Accenture recently published a report on Managing Trust for High Performance. The essence of the report is that trust can be directly related to corporate performance, and that losing trust with customers and other stakeholders is one of the surest ways to destroy value. Trust can also be measured and managed.
As each year goes by it gets tougher to buy Christmas presents as you have to search harder for something original and at the same time desired. There is a strong parallel with Open Innovation (OI). You need to look harder and in new places to find new things. That’s where the concept of Directed Serendipity comes in. It simply means that to get lucky you need to be looking in the right places.
I’m passionate about innovation. I’m passionate about sport, particularly football – sorry, I should say soccer for a predominantly US audience. I also love sporting analogies and the use of sporting aphorisms in business. For example, when somebody says, “step up to the plate”, or “it’s a slam dunk”, the meaning is clear, even in countries where baseball and basketball aren’t played. So why is innovation like soccer?
The recent meeting in Harrogate jointly organised by Intelligent Formulation on “Formulated Product Design: Kick Starting Open Innovation” included a session on “Working with Large Companies”, organised by Dr Kevin McFarthing of Innovation Fixer Ltd. Here, Kevin gives a summary of the key points.
Kevin McFarthing of Innovation Fixer, in collaboration with Steve Sowerby of XPotential, gave a presentation at the ESOMAR Innovation Detonation conference in Barcelona on November 15th 2010, entitled "Creating and Connecting Communities of Innovation". The presentation was very well received, and you can view it here.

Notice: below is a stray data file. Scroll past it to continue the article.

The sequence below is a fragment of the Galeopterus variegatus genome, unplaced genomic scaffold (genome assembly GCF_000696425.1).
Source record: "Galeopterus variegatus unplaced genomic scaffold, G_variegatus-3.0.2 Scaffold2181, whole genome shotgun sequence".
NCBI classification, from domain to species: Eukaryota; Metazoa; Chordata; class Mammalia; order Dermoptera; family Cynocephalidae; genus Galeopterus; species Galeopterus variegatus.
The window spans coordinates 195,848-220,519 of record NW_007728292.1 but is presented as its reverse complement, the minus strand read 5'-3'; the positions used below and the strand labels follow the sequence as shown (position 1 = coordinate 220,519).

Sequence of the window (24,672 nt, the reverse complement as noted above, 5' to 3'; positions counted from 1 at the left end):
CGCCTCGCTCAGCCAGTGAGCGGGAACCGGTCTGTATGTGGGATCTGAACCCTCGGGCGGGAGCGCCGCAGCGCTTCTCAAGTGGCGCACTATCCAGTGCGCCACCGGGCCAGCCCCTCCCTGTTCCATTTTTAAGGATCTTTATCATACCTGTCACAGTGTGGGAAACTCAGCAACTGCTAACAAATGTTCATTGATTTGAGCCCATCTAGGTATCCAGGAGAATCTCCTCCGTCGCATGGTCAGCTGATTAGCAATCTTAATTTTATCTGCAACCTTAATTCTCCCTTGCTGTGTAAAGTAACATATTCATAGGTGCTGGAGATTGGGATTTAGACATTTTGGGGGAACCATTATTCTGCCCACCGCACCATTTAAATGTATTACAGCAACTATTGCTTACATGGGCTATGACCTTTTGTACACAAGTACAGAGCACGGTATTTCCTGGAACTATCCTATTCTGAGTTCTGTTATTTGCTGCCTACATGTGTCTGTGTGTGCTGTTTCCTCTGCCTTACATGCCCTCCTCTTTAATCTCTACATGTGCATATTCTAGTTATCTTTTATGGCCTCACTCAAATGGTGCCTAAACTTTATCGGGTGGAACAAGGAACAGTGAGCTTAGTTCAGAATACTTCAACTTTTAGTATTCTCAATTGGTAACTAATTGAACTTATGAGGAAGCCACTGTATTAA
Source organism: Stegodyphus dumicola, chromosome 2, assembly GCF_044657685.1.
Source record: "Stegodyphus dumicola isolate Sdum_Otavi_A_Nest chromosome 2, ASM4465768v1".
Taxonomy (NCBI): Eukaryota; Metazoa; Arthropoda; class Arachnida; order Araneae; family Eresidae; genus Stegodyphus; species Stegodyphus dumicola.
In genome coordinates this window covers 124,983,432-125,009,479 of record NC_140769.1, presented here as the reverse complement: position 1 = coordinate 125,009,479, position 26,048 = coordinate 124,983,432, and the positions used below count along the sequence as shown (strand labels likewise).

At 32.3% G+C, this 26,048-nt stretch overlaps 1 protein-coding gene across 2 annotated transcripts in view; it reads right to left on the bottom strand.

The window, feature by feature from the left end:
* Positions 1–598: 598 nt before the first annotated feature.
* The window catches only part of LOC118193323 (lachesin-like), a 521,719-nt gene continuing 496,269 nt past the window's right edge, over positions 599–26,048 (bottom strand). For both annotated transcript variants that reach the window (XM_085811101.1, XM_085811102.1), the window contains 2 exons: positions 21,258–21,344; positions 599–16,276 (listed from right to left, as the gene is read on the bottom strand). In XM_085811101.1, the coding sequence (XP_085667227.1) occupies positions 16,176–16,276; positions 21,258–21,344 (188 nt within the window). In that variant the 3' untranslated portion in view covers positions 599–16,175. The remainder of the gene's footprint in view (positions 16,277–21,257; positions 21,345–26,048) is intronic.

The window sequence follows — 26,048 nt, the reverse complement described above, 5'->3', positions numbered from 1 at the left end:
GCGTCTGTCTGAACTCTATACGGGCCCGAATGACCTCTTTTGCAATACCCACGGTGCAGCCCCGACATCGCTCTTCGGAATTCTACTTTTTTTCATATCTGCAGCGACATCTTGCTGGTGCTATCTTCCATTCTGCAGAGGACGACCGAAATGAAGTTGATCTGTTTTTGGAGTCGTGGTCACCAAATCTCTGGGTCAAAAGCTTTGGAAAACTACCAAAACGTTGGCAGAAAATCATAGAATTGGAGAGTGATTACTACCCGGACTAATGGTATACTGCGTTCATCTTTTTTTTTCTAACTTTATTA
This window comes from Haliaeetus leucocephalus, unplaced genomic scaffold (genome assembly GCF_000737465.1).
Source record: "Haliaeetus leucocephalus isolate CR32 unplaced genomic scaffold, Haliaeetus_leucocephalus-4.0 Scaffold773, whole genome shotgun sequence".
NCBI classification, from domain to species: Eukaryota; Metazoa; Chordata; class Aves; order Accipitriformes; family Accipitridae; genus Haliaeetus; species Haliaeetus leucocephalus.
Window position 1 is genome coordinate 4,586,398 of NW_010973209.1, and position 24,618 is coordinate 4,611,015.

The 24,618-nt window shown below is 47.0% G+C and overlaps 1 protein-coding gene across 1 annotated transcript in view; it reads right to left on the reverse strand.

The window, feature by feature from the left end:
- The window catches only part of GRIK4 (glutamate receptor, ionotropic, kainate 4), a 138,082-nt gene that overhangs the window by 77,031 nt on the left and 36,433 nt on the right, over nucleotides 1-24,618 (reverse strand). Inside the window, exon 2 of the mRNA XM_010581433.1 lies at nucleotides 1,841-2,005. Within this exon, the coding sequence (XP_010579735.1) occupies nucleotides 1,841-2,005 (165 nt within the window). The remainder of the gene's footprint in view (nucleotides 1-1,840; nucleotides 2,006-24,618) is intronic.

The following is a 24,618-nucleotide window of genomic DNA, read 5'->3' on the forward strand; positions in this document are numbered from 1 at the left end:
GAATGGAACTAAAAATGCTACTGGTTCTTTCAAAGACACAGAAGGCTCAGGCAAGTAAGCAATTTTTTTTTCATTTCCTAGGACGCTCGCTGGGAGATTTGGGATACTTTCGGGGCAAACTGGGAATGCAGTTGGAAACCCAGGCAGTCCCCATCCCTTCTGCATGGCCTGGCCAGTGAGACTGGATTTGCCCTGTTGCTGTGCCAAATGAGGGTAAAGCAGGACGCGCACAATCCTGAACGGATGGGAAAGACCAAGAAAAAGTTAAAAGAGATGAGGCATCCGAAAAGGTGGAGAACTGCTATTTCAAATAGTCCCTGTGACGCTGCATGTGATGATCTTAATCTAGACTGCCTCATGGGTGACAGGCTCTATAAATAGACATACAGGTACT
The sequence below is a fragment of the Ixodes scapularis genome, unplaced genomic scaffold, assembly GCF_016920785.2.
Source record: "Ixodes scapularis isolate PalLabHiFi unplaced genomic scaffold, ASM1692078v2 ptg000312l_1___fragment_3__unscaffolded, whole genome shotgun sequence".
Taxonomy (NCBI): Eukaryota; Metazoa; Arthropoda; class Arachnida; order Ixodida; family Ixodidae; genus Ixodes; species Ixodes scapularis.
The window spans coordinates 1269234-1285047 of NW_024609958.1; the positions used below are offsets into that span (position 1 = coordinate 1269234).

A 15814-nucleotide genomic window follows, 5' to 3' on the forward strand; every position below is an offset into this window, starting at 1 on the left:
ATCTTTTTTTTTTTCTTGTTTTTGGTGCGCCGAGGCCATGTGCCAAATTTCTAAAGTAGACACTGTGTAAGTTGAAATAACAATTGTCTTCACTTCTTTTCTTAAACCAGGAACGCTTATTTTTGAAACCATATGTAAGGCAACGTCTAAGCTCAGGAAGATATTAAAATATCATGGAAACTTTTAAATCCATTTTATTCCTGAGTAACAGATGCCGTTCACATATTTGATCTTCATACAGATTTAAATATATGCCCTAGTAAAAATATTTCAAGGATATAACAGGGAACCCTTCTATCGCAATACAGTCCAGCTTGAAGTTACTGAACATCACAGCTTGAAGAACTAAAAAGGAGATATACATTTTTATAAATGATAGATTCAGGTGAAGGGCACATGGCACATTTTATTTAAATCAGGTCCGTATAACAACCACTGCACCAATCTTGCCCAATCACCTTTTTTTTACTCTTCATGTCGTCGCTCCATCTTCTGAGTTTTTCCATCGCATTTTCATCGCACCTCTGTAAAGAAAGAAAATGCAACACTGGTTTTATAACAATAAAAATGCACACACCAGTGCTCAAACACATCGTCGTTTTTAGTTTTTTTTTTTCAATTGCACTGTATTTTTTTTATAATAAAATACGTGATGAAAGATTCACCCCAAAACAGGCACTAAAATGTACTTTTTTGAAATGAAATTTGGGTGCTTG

Let me first acknowledge the stimulus for this blog post – thank you to Jeffrey Phillips of OVO Innovation and his recent article on Blogging Innovation. Jeffrey correctly pointed out that markets with intense competition are more likely to contain innovative companies. It follows Darwinian logic - not survival of the fittest, but survival of those most able to adapt. The most successful are those who adapt best to the competitive pressure in their ecosystem.
It’s really a rhetorical question - should innovation management be a core competence? Well, of course it should, if you are serious about growing your business. Growth = survival more so now than ever before. If you’re lucky enough to be in an industry or company that can rely purely on market expansion for short-term growth, you’re unusual, and your position will be temporary.
Open Innovation is a challenge, even for those companies who have established competence and experience. Like any challenge, it’s easy to look at what can go wrong, be cautious and not embrace it. It’s the same with Open Innovation, which is why we have put together a series of blogs looking at some common myths of Open Innovation.
We hope reading these myths helps – please contact us if you need any more help.
Myth #1 – It takes longer
If you have managed large project portfolios, or worked as a consultant helping different companies, you’ll recognize the situation. It’s particularly apparent when you start a new leadership role or assignment. Remember the questions you asked early on, ones like “why are we doing this project?” and “why do we have so many projects?”.
The answers will also be familiar. “It’s important for (insert country)” and “marketing want it” or “it’s been going for a long time and it’s probably still important”.